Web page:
3. What is urged, however, is that in respect of the money subscribed to the provident fund, it was the policy of the Government as is evident from the rules and the Government Provident Funds Act, that it was money, intended for the benefit of the nominee in respect of the fund and not the property of the subscriber if he happened to die before it matured and could be paid over. So far as the money in deposit in the fund to the credit of the subscriber, Venkatarama Aiyer, was concerned, it was certainly money that cannot be said to be an asset of the deceased. Under Section 3(1), Provident Funds Act, 1925, a compulsory deposit in any Government or railway provident fund shall not be liable to attachment under any decree or order of any civil, revenue or criminal Court in respect of any debt or liability incurred by the subscriber or depositor. Under Section 3(2), the sum standing to the credit of any subscriber to, or depositor in, any such fund at the time of his decease and payable under the rules of the fund to any dependant of the subscriber or depositor or to such person as may be authorized by law to receive payment on his behalf, shall subject to any deductions authorized by the Act, and save, where the dependant is the widow or child of the subscriber or depositor, subject also to the rights of an assignee under an assignment made before the commencement of this Act, vest in the dependant, and shall, subject as aforesaid, be free from any debt or other liability incurred by the deceased or incurred by the dependant before the death of the subscriber or depositor. So it is only the sum standing to the credit of the subscriber of the fund at the time of his decease that is not liable to be attached or proceeded against for the debts of the deceased subscriber. Can it be said that this amount deposited by the insurance company payable under the life insurance policy is an amount standing to the credit of the deceased subscriber in the fund at the time of his decease? Provident Fund is defined as being a fund in which subscriptions or deposits of any class or classes of employees are received and held on their individual accounts, and includes any contributions and any interest or increment accruing on such subscriptions, deposits or contributions under the rules of the fund. This money is certainly not in the individual account in the fund. Nor is it any interest or increment accruing on such subscriptions. So under the terms of the Provident Funds Act, this amount is not an amount which is exempt from being proceeded against in respect of the debts of the deceased.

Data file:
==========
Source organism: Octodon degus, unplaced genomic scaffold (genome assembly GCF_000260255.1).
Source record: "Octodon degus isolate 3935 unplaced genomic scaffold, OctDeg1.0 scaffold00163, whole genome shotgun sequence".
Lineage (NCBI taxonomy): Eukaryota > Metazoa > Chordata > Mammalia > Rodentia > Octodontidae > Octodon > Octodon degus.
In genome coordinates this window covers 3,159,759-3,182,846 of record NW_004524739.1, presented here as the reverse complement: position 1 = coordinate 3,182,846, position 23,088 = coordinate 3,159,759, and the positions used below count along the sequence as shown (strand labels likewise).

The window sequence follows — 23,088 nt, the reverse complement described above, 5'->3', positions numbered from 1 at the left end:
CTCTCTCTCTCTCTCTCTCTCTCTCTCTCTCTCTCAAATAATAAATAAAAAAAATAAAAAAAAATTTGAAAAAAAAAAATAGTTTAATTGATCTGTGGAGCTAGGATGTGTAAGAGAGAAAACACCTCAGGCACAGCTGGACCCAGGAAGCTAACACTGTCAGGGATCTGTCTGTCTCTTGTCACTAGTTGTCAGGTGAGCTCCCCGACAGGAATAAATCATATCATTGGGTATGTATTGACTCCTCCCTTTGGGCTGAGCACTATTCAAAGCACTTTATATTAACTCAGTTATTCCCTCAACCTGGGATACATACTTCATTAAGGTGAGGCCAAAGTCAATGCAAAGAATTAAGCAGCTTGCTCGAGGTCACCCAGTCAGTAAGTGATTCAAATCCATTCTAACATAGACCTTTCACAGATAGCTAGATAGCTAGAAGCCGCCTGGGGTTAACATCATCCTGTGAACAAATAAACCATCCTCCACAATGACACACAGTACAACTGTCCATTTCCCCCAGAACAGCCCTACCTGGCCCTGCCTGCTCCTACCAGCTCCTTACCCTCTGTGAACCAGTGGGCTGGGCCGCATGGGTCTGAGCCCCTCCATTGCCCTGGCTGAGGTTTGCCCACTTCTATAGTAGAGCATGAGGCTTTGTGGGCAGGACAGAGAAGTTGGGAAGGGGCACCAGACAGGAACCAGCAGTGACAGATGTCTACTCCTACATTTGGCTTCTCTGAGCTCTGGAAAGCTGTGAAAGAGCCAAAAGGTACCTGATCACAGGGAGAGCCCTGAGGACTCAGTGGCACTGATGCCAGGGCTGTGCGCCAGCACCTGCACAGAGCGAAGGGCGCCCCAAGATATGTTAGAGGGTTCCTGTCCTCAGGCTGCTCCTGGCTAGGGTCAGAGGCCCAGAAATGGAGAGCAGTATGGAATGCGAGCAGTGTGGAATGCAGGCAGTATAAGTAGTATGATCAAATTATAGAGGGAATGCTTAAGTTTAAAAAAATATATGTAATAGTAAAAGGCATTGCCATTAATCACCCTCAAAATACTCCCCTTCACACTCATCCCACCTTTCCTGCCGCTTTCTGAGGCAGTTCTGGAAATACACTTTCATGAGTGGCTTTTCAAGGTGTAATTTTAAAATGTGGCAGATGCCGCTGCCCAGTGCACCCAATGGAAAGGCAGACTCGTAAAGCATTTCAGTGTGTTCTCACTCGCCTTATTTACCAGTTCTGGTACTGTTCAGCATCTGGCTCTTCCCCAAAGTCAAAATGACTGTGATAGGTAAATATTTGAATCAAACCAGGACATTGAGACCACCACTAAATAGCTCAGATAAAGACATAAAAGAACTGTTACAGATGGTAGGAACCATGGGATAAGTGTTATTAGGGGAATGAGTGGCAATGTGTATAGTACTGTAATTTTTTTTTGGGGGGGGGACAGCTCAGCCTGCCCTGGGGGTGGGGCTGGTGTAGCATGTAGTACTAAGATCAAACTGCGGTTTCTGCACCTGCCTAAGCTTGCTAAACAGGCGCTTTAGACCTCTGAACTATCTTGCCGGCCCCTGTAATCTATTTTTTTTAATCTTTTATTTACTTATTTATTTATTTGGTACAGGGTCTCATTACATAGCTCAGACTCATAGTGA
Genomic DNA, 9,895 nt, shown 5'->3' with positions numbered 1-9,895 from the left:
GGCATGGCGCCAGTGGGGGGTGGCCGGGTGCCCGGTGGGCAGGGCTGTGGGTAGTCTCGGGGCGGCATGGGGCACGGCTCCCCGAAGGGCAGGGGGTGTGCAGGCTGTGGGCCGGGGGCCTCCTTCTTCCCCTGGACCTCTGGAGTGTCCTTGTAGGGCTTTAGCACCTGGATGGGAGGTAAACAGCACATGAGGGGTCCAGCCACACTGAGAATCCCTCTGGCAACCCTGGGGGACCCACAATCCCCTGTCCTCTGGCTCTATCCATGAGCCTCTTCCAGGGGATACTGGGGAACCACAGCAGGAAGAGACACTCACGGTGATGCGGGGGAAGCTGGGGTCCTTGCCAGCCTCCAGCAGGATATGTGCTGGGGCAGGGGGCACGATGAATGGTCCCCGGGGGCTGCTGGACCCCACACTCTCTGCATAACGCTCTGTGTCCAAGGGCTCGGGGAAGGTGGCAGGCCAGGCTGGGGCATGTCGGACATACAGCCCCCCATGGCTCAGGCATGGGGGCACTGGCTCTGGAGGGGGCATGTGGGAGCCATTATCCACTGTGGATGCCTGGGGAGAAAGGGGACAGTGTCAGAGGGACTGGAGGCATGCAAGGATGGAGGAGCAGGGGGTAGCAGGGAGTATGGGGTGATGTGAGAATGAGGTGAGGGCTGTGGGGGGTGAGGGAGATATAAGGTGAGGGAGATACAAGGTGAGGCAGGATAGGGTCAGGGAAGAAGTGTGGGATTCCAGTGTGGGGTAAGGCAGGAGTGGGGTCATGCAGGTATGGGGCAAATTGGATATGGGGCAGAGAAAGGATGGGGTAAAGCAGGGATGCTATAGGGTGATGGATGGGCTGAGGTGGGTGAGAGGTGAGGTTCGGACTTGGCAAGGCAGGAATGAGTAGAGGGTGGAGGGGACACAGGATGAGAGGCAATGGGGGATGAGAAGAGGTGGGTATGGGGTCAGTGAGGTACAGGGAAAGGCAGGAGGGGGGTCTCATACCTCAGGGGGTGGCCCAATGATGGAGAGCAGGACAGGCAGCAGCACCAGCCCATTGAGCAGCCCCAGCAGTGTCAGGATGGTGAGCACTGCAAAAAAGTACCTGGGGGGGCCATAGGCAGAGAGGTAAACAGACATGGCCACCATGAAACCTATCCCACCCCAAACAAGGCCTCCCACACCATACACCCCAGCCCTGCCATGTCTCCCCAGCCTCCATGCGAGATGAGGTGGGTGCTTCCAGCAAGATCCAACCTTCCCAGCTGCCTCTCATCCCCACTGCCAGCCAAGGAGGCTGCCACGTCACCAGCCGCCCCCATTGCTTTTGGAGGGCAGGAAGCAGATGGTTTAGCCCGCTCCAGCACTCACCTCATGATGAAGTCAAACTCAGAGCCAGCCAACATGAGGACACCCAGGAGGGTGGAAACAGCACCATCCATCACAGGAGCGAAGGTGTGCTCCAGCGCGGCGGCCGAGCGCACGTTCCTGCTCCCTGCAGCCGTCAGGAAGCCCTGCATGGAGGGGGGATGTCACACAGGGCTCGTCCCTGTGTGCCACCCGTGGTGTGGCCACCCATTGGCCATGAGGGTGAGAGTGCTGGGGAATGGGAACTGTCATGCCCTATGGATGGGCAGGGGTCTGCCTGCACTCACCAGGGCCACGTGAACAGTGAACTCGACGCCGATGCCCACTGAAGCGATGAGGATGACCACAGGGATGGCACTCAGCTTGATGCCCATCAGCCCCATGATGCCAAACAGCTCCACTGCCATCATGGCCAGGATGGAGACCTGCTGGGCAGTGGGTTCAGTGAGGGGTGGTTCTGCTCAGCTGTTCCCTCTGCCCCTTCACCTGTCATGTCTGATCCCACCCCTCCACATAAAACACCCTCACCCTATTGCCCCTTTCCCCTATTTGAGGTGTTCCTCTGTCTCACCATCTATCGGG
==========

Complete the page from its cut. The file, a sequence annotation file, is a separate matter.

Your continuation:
4. What is urged, however, is that since the policy of the Act was to see that all the moneys subscribed should go to the dependant for whose benefit the provident fund was subscribed and as the Government by reason of the assignment of the policy held it as security for the amounts drawn from the fund, it must be considered to be part of the fund. Both the Courts are right in not accepting this. The Provident Fund rules clearly indicate that in respect of the money due under the policy the assignment confers only a limited interest. When a subscriber to the fund draws the amount for the purpose of paying premium he has to assign the policy over to the Accounts Officer within three months or such further period as the Accounts Officer may fix and if he fails to do it, the only right which the Government has is to recover the amount so advanced from the provident fund from the emoluments of the subscriber by installments or in such way as the Government may direct. Under Rule 21 the subscriber shall not, during the currency of the policy, draw any bonus, the drawing of which during such currency is optional under the terms of the policy, and if he has no option to refrain from drawing the amount it should be paid forthwith into the fund by the subscriber and in case of default it will be recovered from his emoluments. So, on failure of the breach of the conditions, on the money due from the insurance company the Government has no control. If the money is not paid by the subscriber on his getting it from the insurance company Government can only proceed against the emoluments and has no right to recover that amount from the company. Under Rule 22, if the subscriber quits the service or retires, the policy could be re-assigned by the Accounts Officer to him, or if he pays all amounts withdrawn by him and the interest thereof the policy should be re-assigned to the subscriber. But if he died before quitting service, the policy is then assigned over to the beneficiary if there is one or to such person as may be legally entitled to receive the money. Under Rule 23 if the policy matures before the subscriber quits the service or by the death of the subscriber's wife or husband if their lives happen to be insured under the policy and the amount falls due for payment by reason of the death, if the amount due under the policy and bonuses are greater than the amount withheld or withdrawn from the provident fund, the policy shall be re-assigned to the subscriber or to the subscriber and to the joint assured as the case may be and the subscriber shall immediately on receipt of the policy moneys from the insurance company pay or repay to the fund the whole amount withheld or withdrawn, and on his failure to do so it can be recovered from the emoluments. If the amount payable by the company is less, the Accounts Officer shall himself realize the amount assured together with any such bonus and shall place the amount so realized to the credit of the subscriber. This is the only instance in which the amount is refunded to the fund from out of the amount, and if the policy lapses or is assigned otherwise than to the Secretary of State in Council Under Rule 20 or is charged or encumbered, it is only then that the amount should be recovered from the emoluments of the officer as per Sub-rule (4) of Rule 20. It is thus clear that it is only in one case the Accounts Officer to whom it was assigned can himself draw the money and credit to the provident fund and this is not such a case. In the other cases, it is the subscriber who draws the amount from the company who will have to deposit the amount into the provident fund; and if he does not do so, Government can withhold his emoluments and pay the fund.